Ever since MaryJo received an electric pressure cooker for Christmas, I’ve been trying different recipes to use it for. When I saw this pressure cooker mushroom risotto recipe, I had to try it.
The Minneapolis Star Tribune had in their Taste section a recipe adapted from Lorna Sass who has a couple cookbooks featuring pressure cooking. Turns out that pressure cooking saves a lot of time and stirring when making mushroom risotto. The results are impressive. If you are more of a purist or don’t have a pressure cooker, the ingredients in this recipe could be used for making the mushroom risotto on the stovetop. Just be prepared to spend 25 to 30 minutes adding broth and stirring until the rice is fully cooked.
Making risotto requires a starchy rice and Arborio rice is the most commonly used and available in grocery stores. You might also look for baldo, violone nano, or carnaroli rice, but these are a little harder to find. All these varieties are generally referred to as short grain rices.
The new multi function pressure cookers are amazing since they can be slow cookers, saute cookers and pressure cookers. What this essentially provides is a way to make a dish using one pot. No extra clean-up, which I love.
To make the pressure cooker mushroom risotto, start out by sauteing the onions in olive oil for a couple minutes. Next, add in the rice and stir to fully coat with the oils in the pot. I then added the chopped mushrooms along with 1 cup of dry white wine. Stir the wine in and the rice will pretty much absorb the wine in 1 to 2 minutes. Then you add the 3 cups of vegetable broth, put the lid on the cooker and set it for 4 minutes. How easy is that?
Once the pressure cooker beeps that it is done, manually let the pressure out of the pot. Take the lid off and turn the cooker back to saute. You’ll probably have a little too much liquid which has to be cooked off. That should only take 2 or 3 minutes. You want the rice to be pretty juicy since you’ll be adding the grated parmesan cheese, and the rice will keep absorbing liquid as it cools. When the rice is plated, it should have a bit of broth pooling under it.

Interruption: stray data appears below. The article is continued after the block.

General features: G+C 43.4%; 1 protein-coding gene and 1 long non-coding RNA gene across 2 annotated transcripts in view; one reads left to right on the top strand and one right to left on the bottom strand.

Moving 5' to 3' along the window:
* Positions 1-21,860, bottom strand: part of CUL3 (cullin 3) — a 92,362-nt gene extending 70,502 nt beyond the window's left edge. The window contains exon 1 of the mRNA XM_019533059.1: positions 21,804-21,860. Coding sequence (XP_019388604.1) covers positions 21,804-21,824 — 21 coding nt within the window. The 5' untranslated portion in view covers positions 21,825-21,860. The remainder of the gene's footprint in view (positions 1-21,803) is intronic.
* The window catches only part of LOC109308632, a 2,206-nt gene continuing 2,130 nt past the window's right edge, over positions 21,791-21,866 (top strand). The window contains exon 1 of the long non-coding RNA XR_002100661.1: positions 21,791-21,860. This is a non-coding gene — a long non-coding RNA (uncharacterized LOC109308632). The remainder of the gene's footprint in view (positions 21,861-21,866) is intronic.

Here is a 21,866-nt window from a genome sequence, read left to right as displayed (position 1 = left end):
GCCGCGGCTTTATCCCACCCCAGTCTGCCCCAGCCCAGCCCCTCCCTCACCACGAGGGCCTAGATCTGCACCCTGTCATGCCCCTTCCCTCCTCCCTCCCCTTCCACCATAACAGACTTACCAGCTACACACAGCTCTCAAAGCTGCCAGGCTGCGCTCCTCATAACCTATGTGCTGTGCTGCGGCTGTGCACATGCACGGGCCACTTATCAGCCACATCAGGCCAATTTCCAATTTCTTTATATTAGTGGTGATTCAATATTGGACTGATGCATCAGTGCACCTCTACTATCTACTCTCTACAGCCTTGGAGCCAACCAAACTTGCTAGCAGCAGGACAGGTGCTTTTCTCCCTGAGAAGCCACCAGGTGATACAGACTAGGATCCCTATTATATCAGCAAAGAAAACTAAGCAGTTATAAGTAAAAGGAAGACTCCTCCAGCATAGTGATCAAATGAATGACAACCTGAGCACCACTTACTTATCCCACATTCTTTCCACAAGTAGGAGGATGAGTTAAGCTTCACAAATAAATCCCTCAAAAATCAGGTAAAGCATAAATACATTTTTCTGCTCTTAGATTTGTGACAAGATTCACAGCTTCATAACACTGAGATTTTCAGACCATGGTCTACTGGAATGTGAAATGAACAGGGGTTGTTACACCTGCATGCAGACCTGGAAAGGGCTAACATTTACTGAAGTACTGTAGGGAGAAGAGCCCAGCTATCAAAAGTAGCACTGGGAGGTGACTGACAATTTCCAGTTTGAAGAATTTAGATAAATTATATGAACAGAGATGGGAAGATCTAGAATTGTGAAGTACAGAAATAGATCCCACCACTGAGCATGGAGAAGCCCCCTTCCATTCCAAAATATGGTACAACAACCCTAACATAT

That’s it. If you don’t own an electric multi-cooker, you can buy one right here. Mine is a Crock Pot brand, but the Instant Pot brand is also very popular. The Crock Pot brand might be ten to fifteen dollars less than the Instant Pot. I believe all busy families needs one of these.
Here’s the full printable recipe for pressure cooker mushroom risotto.
Disclaimer: This recipe post contains an affiliate link which means Joe’s Healthy Meals will receive a commission on any sales generated through this link.
Pressure cooker mushroom risotto
Easy pressure cooker side dish.
- 1 tbsp olive oil
- 1/2 cups diced yellow onion, (about 1/2 medium onion)
- 1 1/2 cups arborio rice, or other short grain white rice
- 4 oz. mixed fancy mushrooms, oyster, shitake, portobello, medium chop
- 1/2 cup dry white wine
- 3 cups vegetable broth
- 1/2 cup freshly grated parmesan cheese
- 1/2 to 1 tsp salt,
- 1/2 tsp black pepper
Set your electric multi cooker to saute, add the olive oil and diced onion and cook for 2 minutes to soften slightly.
Add the rice to the pot and stir to coat the rice with the oil, 30 seconds, then add the chopped mushrooms and white wine. Stir until most of the wine is absorbed, about 2 minutes.
Add the vegetable broth, put the lid on the cooker and set for steam, high pressure for 4 minutes.
Once the pressure cooker is done, manually release the pressure and remove the lid. Turn the cooker back on to saute, and cook to reduce the liquid slightly, if necessary. (The rice should be somewhat watery).
Stir in the parmesan cheese and taste, adjust salt and pepper as desired.
Serve immediately, garnish with chopped parsley and additional grated parmesan.
Adapted from a Lorna Sass recipe as told by Mark Bittman in the New York Times.